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December 14, 2013

Born to coach

THOMASVILLE — Cam Clark isn’t just going along for the Auburn Tigers’ BCS ride. He is playing an important role in their quest for a national championship.

Clark, grandson of Thomasville’s Ramsey and Charlotte Clark, is a graduate assistant who coaches Auburn’s defensive backs. He is looking forward to taking on likely Heisman Trophy winner Jameis Winston and the undefeated  Florida State Seminoles in Pasadena, Calif., on Jan. 6.

“It’s been pretty special,” Clark said while reflecting on the magical set of circumstances that put the Tigers in position to claim their second BCS crown in four years.

On Nov. 16, Auburn shocked Georgia 43-38 on a last-minute 73-yard Hail Mary pass that bounced off the hands of a defender. It followed that two weeks later by defeating archrival and two-time defending BCS champion Alabama 34-28 on one of the most stunning plays in college football history — a 109-yard return of a missed field goal on the final play.

The win over Alabama vaulted Auburn into last week’s Southeastern Conference title game against Missouri. It prevailed 59-42, but still needed a Michigan State victory over Ohio State in the Big 10 championship game later that day to secure a berth in the national title game. The Spartans obliged, 34-24.

Clark hasn’t had much time to celebrate the Tigers’ good fortune.

“Right now, we’re working on breaking Florida State down and we’ll start practicing again on Monday,” Clark said. “It’ll be full bore then until the game is over. It’ll probably be a full month before all this soaks in.”

Clark is grateful that he gets to contribute to Auburn’s practice preparation and the film breakdown of opponents.

“We’re very fortunate here at Auburn that Ellis Johnson, our defensive coordinator, puts a lot of trust in us,” Clark said. “I get to help coach in the secondary and be in charge of a position, so I get the best of both worlds.

“I’m getting some experience at being a position coach at this level.”

From birth, Clark seemed destined to be a coach. His father, Dain Clark, became a prep coach after starring as an offensive lineman at Central High School and Harding University.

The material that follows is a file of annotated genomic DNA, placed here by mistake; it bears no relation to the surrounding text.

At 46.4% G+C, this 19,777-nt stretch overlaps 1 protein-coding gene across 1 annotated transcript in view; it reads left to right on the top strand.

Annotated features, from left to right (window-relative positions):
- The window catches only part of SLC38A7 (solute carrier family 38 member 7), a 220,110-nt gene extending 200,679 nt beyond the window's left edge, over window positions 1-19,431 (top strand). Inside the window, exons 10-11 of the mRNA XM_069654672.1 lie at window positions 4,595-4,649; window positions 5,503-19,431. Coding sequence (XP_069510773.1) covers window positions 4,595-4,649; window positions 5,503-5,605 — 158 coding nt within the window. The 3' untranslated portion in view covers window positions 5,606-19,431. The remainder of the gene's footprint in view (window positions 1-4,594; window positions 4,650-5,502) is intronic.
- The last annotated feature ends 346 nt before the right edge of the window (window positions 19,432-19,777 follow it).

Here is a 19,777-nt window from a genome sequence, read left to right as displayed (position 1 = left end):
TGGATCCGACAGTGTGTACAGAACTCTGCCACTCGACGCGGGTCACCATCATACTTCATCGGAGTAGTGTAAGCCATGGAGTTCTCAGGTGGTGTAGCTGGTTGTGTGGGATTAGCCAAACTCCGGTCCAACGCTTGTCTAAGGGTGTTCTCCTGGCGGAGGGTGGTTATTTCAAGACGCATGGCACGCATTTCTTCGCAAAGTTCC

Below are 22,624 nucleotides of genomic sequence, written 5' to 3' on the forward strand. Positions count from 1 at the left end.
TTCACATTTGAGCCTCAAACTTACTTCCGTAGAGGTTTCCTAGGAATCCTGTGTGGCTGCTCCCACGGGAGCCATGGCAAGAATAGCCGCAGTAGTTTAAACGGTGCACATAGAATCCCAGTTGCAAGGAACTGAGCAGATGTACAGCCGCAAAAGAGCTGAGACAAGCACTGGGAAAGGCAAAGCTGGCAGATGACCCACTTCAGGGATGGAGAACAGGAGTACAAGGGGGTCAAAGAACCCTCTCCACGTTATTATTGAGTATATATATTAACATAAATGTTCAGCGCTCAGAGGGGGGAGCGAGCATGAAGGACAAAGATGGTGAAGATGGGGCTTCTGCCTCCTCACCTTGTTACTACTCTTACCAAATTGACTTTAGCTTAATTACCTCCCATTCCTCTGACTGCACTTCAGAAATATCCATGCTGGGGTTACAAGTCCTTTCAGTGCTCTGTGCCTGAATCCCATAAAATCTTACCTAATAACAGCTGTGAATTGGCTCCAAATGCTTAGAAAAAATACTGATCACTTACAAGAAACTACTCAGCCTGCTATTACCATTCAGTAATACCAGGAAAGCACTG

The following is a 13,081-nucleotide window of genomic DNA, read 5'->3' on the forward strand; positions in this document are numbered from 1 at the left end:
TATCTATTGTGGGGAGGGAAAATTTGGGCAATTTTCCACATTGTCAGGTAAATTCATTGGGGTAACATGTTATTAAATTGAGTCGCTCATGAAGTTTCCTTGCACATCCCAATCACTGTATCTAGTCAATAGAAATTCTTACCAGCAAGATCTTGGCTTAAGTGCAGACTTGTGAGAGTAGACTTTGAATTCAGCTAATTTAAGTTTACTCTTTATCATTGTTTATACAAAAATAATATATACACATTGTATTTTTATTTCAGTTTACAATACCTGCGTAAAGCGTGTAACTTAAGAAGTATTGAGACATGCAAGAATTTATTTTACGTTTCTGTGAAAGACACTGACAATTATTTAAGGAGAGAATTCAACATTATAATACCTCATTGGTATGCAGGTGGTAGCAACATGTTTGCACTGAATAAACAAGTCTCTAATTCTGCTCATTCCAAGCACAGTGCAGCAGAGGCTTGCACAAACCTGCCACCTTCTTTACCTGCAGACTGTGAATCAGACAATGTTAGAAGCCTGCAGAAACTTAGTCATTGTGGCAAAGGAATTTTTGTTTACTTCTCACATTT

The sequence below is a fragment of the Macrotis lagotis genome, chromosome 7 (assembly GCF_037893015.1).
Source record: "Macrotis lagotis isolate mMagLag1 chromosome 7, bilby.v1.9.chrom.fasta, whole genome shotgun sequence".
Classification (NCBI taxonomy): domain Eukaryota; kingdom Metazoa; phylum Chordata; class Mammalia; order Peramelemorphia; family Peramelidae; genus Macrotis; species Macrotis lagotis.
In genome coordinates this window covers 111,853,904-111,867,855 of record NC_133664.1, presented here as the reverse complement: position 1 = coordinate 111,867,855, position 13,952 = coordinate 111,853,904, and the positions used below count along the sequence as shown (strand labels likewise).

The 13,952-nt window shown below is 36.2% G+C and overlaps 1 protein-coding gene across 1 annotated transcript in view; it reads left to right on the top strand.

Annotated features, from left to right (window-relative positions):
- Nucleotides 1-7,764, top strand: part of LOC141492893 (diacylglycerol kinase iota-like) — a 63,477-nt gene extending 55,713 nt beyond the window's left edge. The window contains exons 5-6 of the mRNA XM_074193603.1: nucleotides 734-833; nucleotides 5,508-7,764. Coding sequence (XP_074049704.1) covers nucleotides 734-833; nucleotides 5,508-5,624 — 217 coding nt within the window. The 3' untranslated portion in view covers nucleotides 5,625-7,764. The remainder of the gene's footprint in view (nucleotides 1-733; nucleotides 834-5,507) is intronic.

Dain Clark, currently at Calhoun High School, is on the verge of retirement.

“With my dad coaching — I believe 32 years now — I grew up around it,” Clark said. “I felt like it’s really all I knew and all I ever wanted to do was play.”

Clark was an outstanding player, earning all-state honors as Calhoun’s quarterback. .

“When I realized playing ball was over, I still wanted to be in it in some way and coaching kind of filled that void,” Clark said.

Clark solidified his belief that coaching was for him while starring as a cornerback/safety at Harding. He was a four-year letterman in football and track.

“You really learn a lot more about football in college,” Clark said. “I really enjoyed the time and preparation that is put into it. It really excites me.”

In 2008-10, Clark served various roles on the coaching staff at Faulkner University, including defensive backs coach, wide receivers coach, special teams coach, recruiting coordinator and junior varsity head coach.

In 2011, Clark headed to Arkansas State where he served as a graduate assistant under Hugh Freeze, now the head coach at Ole Miss.

Auburn head coach Gus Malzahn succeeded Freeze in 2012 and Clark followed him to the Plains. Arkansas State won the Sun Conference championship in Malzahn’s lone season there. Clark helped him as a graduate assistant with the defense and special teams, plus he was the quality control assistant.

“I’ve been fortunate to be around some great coaches,” Clark said. “I’ve been around them at the right point in their careers, too. I’m extremely blessed to be here.”

Now Clark is awaiting his biggest challenge. He said the defensive coaches at Auburn and Florida State will have their hands full in the championship game.

“We can really run the ball against anybody, and Florida State has an unbelievable offense. Winston really makes that thing go,” he said. “He definitely presents us with some headaches on the back end (of the defense). It’s a good thing we’ve got three more weeks to get ready.”

Winston presents additional challenges for defenses because of his ability to extend broken plays, Clark said.

“We’ve faced so many of those kind of guys this year,” Clark said. “We had to defend (Texas A&M’s) Johnny Manziel, and last week it was the (James) Franklin kid of Missouri. He’s that kind of player.

“Even an Aaron Murray (of Georgia) has a little of that to him. We’ve had to play several guys who, every time you thought you had them stopped, you found out the play wasn’t really over.”

Clark is eager to see how Auburn will stack up against an offense that averages 53 points per game.

“We’re extremely excited,” he said. “We never thought we’d be here, but we are. I don’t know if I can handle another (high-scoring game).

“If we can win it, I’ll take it anyway we can get it.”

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